CIA funnels drugs into poor US neighborhoods
Gang violence has been a part of some Los Angeles neighborhoods for decades, but it wasn’t until the 1980’s that gang members saw their biggest money making opportunity with crack cocaine. Little did they know that the CIA was using them as pawns in a larger scheme by allowing the more affordable drug to come into their neighborhood.Freeway Ricky Ross, one of America’s biggest drug dealers, unwittingly became a main player in the Central American drug connection, which sent millions of American dollars in drug money to Nicaragua.The CIA’s plan was to promote and finance the Contra revolutionary group, which was trying to depose the Socialist Sandinista government in the Central American country.“Russia had given the Sandinistas a hundred million dollars to fight with. Congress had cut off all the money from the contras, so now, the Sandinistas had the advantage,” said Ricky Ross.President Ronald Reagan and then Vice President George H. W. Bush fretted over Soviet influence in Nicaragua.“They would be in our backyard.I believe that they felt it was more valuable to sacrifice a particular sector of America, and a race of people in America in order to save the whole country,” said Ross.Former LAPD detective and author Michael Ruppert has written extensively about the government’s involvement in drug trafficking around the world.He says politics isn’t the only motive.“The control of the cash from the drug trade is of vital importance to wall street, because drug profits are laundered under corporations and banks net profits,” said Ruppert.The CIA’s policy of looking the other way wasn’t just for the benefit of big business or crushing revolutionary movements abroad.Domestically, drugs and drug lords were used to quell black activist movements that challenged the status quo.Imam Abdul Alim Musa was a major drug dealer in Oakland, California where the revolutionary Black Panther Party had its headquarters.“So the government wanted to stop the black movement in this track?? Technically they used us, drug dealers, it gave us high quality heroin and cocaine to pop into our own neighborhood and then we sold it to our own people, to break the back of the revolution,” said Alim Musa.The drug ravaged Oakland’s poor community just like Ricky Ross’ drug empire ruined parts of Los Angeles.Ross admits to his crimes, but he doesn’t think that he should have been the only one who was punished over the Contra cocaine connection.Many in his community agree, including gang expert, Alex Alonso. “We just want to blame black or Hispanic drug dealers.At the end of the day, we want to ignore this totality of circumstances that really ends up causing drugs to be grown in Colombia and ending up on our doorsteps in the United States,” said Alonso.The government’s efforts resulted in a generation of young black men being sent to prison and caused many hard working families to lose their homes. Many wonder if Los Angeles’ poor neighborhoods can recover from the damage inflicted by the crack epidemic.“So once you look at this here, then its easy for you to see they didn’t mind sacrificing a particular sector of America,” said Ross.As long as the government and America’s elite continue to benefit from the illegal drug trade, more suffering may lie ahead.As minorities fall through the cracks the CIA created through drug addiction, US media has largely ignored the epidemic and discounted any investigation into the problem. “Investigative reporting has been suffering probably in this country [United States] for the past 30 years. And good reporting is bad business, so you have the corporatization of media as well,” explained Georgetown University professor Chris Chambers.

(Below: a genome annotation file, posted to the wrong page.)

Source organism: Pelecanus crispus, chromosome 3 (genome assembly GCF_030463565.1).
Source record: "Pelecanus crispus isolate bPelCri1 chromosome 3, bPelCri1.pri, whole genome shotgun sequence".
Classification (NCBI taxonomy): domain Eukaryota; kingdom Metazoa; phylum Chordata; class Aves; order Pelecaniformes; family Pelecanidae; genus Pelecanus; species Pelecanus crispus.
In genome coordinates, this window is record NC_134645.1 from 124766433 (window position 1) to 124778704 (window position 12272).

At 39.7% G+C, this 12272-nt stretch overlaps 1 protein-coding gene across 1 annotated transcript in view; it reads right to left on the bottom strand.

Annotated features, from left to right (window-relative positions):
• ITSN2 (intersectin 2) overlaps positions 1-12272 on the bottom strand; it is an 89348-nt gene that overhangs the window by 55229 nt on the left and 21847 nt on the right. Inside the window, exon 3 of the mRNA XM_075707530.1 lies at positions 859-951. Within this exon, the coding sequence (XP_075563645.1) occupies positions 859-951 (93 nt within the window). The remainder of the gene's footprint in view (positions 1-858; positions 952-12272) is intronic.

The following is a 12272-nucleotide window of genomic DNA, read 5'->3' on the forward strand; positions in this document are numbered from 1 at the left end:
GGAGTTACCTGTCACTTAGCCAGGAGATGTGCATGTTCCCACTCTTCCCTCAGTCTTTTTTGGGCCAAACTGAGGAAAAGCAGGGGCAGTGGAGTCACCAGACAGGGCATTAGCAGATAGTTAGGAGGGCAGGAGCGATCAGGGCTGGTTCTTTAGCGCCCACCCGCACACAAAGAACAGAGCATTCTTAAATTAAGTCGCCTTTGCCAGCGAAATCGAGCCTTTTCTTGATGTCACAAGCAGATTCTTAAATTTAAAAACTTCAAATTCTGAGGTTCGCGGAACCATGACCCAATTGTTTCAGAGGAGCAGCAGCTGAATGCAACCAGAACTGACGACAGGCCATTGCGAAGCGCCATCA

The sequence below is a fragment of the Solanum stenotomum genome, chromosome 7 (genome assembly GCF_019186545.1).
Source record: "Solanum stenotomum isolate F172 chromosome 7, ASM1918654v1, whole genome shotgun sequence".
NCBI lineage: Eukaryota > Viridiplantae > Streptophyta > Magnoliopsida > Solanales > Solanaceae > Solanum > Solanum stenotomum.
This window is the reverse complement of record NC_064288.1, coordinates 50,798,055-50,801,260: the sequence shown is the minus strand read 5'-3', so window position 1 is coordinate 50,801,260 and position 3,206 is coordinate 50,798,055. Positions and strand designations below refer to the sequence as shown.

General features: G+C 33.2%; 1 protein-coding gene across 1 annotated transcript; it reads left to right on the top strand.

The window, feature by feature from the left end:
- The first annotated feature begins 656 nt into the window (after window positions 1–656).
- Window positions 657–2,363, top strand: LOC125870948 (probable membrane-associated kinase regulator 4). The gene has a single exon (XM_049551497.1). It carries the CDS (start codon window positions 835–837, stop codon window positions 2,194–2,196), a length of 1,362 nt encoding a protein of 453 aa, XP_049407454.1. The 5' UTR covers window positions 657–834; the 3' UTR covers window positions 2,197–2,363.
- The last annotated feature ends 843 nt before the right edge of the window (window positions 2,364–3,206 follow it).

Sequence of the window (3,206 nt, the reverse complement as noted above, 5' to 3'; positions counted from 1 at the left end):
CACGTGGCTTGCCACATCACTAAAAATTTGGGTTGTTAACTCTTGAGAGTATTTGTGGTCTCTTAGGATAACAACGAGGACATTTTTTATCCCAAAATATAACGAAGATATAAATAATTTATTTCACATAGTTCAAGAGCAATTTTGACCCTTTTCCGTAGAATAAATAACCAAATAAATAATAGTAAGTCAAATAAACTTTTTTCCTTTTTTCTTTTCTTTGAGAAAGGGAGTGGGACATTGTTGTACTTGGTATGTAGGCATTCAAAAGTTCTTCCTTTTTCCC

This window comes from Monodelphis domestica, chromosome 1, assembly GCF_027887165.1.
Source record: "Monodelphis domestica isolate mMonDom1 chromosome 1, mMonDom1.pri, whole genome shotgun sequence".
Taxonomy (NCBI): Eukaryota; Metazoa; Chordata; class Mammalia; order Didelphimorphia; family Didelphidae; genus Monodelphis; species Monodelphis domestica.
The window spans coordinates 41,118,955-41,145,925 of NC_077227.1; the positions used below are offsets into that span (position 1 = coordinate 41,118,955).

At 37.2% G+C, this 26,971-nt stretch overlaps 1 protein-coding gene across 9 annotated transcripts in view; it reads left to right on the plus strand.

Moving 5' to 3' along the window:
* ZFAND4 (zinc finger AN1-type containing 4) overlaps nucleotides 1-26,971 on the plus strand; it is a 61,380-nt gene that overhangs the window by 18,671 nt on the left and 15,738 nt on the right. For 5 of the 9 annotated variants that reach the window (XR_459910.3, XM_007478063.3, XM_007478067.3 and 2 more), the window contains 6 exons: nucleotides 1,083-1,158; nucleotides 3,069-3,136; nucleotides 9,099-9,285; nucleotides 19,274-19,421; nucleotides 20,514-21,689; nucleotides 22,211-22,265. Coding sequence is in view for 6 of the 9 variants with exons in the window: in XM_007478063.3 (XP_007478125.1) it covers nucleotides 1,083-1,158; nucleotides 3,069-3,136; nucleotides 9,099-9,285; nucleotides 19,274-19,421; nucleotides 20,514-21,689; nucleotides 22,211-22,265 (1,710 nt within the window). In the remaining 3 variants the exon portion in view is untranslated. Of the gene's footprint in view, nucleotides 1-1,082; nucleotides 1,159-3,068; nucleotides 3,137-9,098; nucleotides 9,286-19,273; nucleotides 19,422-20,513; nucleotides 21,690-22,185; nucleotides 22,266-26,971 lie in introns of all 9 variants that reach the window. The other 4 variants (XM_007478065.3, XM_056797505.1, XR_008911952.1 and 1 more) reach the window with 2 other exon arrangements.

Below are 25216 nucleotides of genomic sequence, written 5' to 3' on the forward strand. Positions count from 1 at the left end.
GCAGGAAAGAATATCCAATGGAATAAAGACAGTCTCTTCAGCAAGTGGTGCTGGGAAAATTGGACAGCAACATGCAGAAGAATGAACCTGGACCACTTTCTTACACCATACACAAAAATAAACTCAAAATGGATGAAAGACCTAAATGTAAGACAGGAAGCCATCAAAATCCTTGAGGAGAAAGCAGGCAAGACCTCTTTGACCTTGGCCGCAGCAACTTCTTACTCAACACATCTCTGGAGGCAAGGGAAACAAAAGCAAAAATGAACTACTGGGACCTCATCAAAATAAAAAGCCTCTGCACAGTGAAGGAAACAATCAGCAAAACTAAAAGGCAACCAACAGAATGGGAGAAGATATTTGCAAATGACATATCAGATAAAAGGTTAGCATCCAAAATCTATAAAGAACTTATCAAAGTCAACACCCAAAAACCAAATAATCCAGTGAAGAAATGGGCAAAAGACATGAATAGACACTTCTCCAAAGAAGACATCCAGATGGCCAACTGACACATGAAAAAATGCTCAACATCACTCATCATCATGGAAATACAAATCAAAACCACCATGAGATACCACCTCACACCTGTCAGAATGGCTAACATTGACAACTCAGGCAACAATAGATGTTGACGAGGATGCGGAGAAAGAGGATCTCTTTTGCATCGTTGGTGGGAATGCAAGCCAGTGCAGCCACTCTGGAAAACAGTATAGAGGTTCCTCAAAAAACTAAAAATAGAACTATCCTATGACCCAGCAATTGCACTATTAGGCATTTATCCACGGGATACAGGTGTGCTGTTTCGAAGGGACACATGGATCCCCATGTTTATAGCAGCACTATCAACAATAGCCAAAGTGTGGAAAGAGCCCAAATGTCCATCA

Radio host Alex Jones said the allegations against the CIA regarding drugs and black market money are facts, not merely speculation and that the CIA control the profits for the prison system via money laundering and lobbying. “They [CIA] sell you the drugs, and when their police on the street catch you with them, they then put yu in their prisons working for 25 cents an hour displacing American workers and driving down wages,” he said. “This is all still going on at an even greater level today in Afghanistan and is now hidden in plain view.” He further argued the US uses the drug war as a cover to spy on the world.